Using open source software also opens up a number of business and revenue-raising models for organisations to consider, from dual licensing of proprietary and open source code, to offering software-as-a-service or support and maintenance services.
The use of open source software is positively encouraged in the UK public sector. Under the government’s Technology Code of Practice, any government department undertaking a new IT project must give "equal consideration to free or open source software" when selecting which technology to use. The code needs to be followed by anyone designing, building or buying technology for a government organisation.
What are the risks in deploying open source software?
The risks in using open source software can broadly be split into two areas: legal and security.
Legal risks relate in particular to copyright infringement as a result of a breach of the licensing conditions attached to open source code.
Like any other kind of software, to use open source code without committing a breach of copyright, organisations will need a licence.
Open source software licences fall broadly into two categories: restrictive and permissive.
Permissive licences allow users to distribute the software with very few restrictions, and are for the most part compatible with proprietary software development. Code licensed under permissive licences can generally be incorporated into proprietary solutions and sold on for profit.
Restrictive licences, however, sometimes known as 'copyleft' licences, impose licensing restrictions where the open source code is further distributed, either as the original product or a modified derivative, to third parties.
Restrictive licences often state that any distribution of open source code, including as part of a wider derivative product, must be done under the terms of the original licence.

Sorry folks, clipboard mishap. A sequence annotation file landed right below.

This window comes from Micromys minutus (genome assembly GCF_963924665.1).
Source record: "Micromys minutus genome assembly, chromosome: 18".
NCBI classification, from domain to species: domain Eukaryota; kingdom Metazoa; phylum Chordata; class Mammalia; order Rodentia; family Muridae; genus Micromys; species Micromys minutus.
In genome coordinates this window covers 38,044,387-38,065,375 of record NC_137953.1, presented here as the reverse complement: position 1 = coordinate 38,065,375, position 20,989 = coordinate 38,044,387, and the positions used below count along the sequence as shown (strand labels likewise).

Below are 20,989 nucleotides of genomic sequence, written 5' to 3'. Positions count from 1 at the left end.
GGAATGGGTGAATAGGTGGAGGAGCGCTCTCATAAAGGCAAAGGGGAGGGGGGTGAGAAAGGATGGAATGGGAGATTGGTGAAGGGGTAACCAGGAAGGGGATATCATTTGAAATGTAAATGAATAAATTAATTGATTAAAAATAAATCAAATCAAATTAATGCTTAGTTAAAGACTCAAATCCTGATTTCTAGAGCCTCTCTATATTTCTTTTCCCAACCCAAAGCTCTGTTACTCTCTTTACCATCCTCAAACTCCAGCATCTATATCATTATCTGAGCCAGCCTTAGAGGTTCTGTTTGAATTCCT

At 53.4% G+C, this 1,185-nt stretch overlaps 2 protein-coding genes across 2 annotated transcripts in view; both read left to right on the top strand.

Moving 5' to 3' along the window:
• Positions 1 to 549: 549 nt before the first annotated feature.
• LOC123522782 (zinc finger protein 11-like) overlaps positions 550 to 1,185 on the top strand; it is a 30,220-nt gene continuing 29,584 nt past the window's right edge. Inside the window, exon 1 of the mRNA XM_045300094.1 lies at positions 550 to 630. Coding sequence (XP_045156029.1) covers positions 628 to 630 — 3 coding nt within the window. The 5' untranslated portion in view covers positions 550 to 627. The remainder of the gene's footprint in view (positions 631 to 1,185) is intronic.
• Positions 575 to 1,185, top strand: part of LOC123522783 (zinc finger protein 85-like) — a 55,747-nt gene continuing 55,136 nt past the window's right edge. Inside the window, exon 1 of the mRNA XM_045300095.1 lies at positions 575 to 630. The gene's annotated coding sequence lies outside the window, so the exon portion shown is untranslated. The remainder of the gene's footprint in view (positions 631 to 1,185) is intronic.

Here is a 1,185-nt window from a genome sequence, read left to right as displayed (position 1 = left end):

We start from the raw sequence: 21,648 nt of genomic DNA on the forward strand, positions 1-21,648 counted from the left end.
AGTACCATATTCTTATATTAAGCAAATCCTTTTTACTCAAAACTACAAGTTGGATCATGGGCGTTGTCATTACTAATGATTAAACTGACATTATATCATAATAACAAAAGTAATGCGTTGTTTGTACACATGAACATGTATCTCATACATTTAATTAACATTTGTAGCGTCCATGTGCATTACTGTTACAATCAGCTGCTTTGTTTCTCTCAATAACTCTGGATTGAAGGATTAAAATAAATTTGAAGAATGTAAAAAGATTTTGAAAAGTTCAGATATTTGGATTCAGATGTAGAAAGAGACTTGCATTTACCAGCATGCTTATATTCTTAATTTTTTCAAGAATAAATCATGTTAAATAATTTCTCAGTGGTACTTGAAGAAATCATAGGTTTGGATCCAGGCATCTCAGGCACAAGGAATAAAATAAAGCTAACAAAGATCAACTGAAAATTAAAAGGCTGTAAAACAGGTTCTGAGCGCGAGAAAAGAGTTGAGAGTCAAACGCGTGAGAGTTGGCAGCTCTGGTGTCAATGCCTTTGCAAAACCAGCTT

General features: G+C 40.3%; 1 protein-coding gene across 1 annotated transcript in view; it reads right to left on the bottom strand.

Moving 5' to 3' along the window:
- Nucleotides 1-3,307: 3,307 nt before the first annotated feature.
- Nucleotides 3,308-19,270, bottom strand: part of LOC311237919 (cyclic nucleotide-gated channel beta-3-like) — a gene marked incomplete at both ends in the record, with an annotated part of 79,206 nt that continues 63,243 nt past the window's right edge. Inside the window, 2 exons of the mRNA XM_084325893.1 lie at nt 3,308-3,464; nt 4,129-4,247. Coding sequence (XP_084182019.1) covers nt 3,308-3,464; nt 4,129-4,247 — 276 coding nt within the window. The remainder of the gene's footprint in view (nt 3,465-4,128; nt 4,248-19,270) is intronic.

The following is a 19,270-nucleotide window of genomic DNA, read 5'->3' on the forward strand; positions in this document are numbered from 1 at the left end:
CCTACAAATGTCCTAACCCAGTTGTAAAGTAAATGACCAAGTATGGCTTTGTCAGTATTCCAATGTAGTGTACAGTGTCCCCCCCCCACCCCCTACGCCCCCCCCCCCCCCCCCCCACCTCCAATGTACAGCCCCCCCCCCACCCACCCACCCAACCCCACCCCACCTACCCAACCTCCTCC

Problems can arise where users of open source code combine it with other, proprietary software. In doing so, those organisations may inadvertently make their ‘proprietary’ derivative software subject to the terms of the open source software licence and its conditions. Where this occurs, businesses may find that their proprietary code must be disclosed in line with the open source licence, exposing them to third party action if they do not comply.
In addition, businesses that do not comply with the requirements of open source software licences could find themselves on the hook for damages, even if the breach is trivial or technical in nature.
In the context of an M&A transaction, open source software presents potential risks for a buyer where the licence terms have not properly been complied with. Issues or disputes around open source code can result in severe delays to completion of deals, or an increase to the proportion of the purchase price withheld from being paid until certain conditions are satisfied. In other cases, unsatisfactory arrangements around open source software, such as incomplete audit trails, might lead to the devaluation of the target business or, in extreme cases, a deal falling through altogether.